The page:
All I could do was watch in horror…

All I could do is watch in horror! from Andy Baker on Vimeo.

Net result, 3 broken blades (one in a previous flight and two in this).

Prior to that, I’d had several good flights, but somehow taking video and a good flying were out of sync. ¬†Even in the one above, I’d turned off the “3rd person” video by accident as I saw the crash approaching, so only Phoebe’s point of view remains.

The drift into the railings is the breeze’ fault – in the hour I was testing, it went from still to a few miles an hour coming from behind Phoebe – hence the crash into the railings – completely the opposite directions to where she normally drifts. ¬†She is clearly very wind-sensitive, and that definitely raises the game on sorting out the lateral drift code to compensate. ¬†At the same time, it does suggest that if I am extremely careful to make sure the take-off happens with the motor tips as horizontal as possible, there is a good chance of no drift and a vertical takeoff – and that raises the option of moving the testing into the garage during winter. ¬†Still scares me a bit though!

One thing that struck me (metaphorically, thank heavens), is that a vast amount of power is used for each flight.  First flight on a full battery levelled at 5 feet, next at 4 and the next at 3.  So I recharged the battery for the next flight, which is the one on video.

I have one set of blades left, but have just purchased some more – the current ones at 11 x 5 (11 inches total blade length x 0.5 inches pitch); the new ones are 10 x 4.5 – I’m hoping this will reduce the friction imposed on the blades and hence the power they take from the battery. ¬†The flip side is they’ll need to spin faster to take off, so I’ll need to do some more minor tinkering on take-off. ¬†They should work fine though as it’s this style blade that comes in the DJI F450 that was my starting point for this project.

Where next?

Phoebe has pretty much answered the question: she took off from as good an approximation of a horizontal surface as I could come up with, and yet, once airborne, she drifted backwards. This is the polar-opposite of being able to control her flight in a desired direction; if I can stop this drift for a vertical take-off, then I can apply the opposite logic to apply drift for horizontal movement.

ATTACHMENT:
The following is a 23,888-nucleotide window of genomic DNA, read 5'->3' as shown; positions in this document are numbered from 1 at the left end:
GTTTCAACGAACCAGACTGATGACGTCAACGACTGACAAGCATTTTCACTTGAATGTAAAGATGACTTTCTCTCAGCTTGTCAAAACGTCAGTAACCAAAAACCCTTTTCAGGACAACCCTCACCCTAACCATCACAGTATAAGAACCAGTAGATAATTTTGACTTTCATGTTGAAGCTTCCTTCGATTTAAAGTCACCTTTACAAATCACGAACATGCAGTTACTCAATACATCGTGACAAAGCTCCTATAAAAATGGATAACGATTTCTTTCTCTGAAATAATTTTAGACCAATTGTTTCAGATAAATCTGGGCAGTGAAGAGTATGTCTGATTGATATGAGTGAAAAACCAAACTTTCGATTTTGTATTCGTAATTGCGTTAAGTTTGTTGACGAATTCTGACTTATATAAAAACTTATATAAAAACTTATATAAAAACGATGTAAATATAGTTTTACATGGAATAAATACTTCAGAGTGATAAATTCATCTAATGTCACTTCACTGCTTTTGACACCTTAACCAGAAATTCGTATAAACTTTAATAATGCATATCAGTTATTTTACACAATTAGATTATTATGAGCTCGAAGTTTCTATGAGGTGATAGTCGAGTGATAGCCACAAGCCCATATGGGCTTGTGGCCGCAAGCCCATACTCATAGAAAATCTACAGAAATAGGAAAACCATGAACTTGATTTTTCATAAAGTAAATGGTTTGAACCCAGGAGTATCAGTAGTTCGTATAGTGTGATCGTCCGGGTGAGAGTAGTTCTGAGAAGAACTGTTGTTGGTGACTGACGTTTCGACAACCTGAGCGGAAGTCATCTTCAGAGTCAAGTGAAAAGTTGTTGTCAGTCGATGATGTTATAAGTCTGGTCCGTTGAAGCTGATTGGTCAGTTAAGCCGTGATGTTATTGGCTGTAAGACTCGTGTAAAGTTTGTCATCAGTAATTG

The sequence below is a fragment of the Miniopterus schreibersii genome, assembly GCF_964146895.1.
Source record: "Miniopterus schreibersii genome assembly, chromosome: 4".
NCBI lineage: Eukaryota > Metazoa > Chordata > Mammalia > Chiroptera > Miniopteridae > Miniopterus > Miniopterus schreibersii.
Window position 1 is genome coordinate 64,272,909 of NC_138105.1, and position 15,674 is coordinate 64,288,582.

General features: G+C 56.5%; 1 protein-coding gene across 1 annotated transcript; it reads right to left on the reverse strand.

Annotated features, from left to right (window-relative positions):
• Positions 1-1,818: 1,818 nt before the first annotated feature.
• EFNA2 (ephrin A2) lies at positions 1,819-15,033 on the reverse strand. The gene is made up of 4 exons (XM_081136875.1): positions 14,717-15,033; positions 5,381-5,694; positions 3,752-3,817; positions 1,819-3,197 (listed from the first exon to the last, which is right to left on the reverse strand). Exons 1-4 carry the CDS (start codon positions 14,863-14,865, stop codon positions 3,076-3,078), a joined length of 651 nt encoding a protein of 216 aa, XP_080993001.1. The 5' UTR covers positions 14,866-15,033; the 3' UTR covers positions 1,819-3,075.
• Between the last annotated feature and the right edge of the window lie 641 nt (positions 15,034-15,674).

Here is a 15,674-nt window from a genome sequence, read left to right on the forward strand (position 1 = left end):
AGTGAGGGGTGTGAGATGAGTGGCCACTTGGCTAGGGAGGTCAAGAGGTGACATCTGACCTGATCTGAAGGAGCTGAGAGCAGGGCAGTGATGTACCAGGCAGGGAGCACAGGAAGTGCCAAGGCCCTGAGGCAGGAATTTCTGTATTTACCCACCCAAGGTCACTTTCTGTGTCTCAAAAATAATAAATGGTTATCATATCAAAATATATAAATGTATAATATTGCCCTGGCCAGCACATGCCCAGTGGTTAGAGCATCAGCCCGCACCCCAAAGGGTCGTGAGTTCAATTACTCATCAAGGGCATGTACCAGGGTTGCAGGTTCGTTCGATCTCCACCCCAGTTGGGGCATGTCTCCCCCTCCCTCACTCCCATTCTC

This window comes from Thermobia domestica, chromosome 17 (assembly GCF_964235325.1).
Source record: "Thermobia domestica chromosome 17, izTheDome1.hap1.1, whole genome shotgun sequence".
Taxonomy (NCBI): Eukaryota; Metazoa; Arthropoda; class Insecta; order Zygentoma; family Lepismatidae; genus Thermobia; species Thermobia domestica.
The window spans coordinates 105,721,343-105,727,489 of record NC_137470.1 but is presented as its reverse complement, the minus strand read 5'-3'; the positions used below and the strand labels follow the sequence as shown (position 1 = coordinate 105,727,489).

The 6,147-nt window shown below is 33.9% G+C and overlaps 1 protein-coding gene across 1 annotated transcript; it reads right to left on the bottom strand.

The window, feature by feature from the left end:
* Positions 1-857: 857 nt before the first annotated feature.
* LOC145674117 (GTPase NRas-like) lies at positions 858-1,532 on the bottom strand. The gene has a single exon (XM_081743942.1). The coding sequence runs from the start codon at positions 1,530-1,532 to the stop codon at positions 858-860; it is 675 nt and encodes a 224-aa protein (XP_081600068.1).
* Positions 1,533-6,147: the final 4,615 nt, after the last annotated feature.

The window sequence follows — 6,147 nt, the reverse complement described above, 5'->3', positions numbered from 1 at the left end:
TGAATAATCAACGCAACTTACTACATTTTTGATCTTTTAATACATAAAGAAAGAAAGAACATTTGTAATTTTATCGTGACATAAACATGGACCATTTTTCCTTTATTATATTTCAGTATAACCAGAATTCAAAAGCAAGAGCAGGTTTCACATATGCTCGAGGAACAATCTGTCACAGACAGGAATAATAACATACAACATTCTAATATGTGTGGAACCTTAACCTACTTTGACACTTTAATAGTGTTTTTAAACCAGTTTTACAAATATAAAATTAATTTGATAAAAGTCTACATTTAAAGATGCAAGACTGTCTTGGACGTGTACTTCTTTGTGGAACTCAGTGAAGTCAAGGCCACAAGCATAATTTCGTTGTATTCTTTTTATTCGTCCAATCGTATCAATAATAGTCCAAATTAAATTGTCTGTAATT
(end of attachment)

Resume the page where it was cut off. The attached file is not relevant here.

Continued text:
First step as always is to have a nosey through Phoebe’s stats from the flight, in particular the x-axis accelerometer output (plus integral for speed), and engage the outer horizontal-speed PIDs to produce the targets for the inner angular PID (which actually drives lateral speed); the unwarranted horizontal movement is stopped by a managed tilt upwards the same direction (i.e. a backwards drift will be stopped by raising Phoebe’s rear blades, and tilting down her forward ones).

But before I get too engrossed, I think Phoebe and I are due some free-play time together!

One last thing – some stats from a separate flight that day showing two things:

First how much effort is required to maintain stable yaw – about 17% more power is applied to the CW blades than to the ACW blades – that surprised me given that in theory at least, the motors and blades are nigh on identical, and the body is well balanced. ¬†I’ll have to have a think:

YAW stats

YAW stats

Secondly, a plot of acceleration, speed, and height, all derived from the accelerometer; I’m particularly impressed with the speed and height results, particularly as they are just integrated from the acceleration, and the fact that as the applied power drops, you can see the controlled drop in height as expected. ¬†Bodes well for a more automated takeoff. ¬†Units on the left at meters per second per second, meters per second or meters for acceleration, speed and height respectively. ¬†Units on the right are the motor power between 0 and 1000 (PWM pulse width in microseconds)

Vertical Height, Speed and Acceleration

Vertical Height, Speed and Acceleration


Phoebe, yaw free, fly free!

Phoebe, yaw free, fly free! from Andy Baker on Vimeo.

Smooth takeoff, yaw free flight (PID tuning worked), drifting backwards due to not quite vertical takeoff, bouncy landing, all videoed by Phoebe’s own PiCam! I’m bloomin’ delighted!

Yeah, so there’s plenty of work left to do, but for now, I’m going to enjoy the moment knowing I can now trust her for more exciting test flights!

Don’t forget the nut-lock

When I bought a complete set of new legs to replace the ones whose landing skids had been bent by a crash (OTT as it turned out, as I swapped to using 8mm carbon fibre tubes from ebay), it turned out the design has changed subtly for the better: the previous model used a commbination of bolt/washer/leg or body/washer/split-washer/nut or inter-leg strut.  This made sure nothing shook loose, but all those washers were a faff, and I think were part of the reason when I could never get all 4 legs to touch a flat surface.

The new version removed all the washers, and used lock nuts for the body-to-leg bolts; the leg-to-struts bolts had nothing.  The use of lock-nuts is great Рthe increased strength and stability of the body was clear.  But the cross-leg joists now had nothing to stop their bolts wiggling loose.  I realized that but assumed it must be OK.

But after a couple more trampoline and lawn (!) test flights today, I could feel the frame was wobbling a bit.  Nothing dangerous, but it proved that nut-lock is needed for the bolts connecting the legs to the cross-struts.  Makes sense really given that every bolt on the body has nut-lock to stop it shaking apart.

P.S. Today’s flights were all about yaw tuning which I failed completely to improve. ¬†I think I’ll spend the rest of the day looking for better yaw tuning gains on-line. ¬†On the plus side, I took the drone out of the trampoline, and it flew nicely, except she drifted towards me in the 10mph ‘breeze’ that was blowing! ¬†Luckily I do have an abort signal handler built into the code, so no damage was done to either of us.

P.P.S. She needs a name now she’s alive; I’m thinking of Phoebe (“Fee Bee”) just because I like it, but I’m open to suggestions.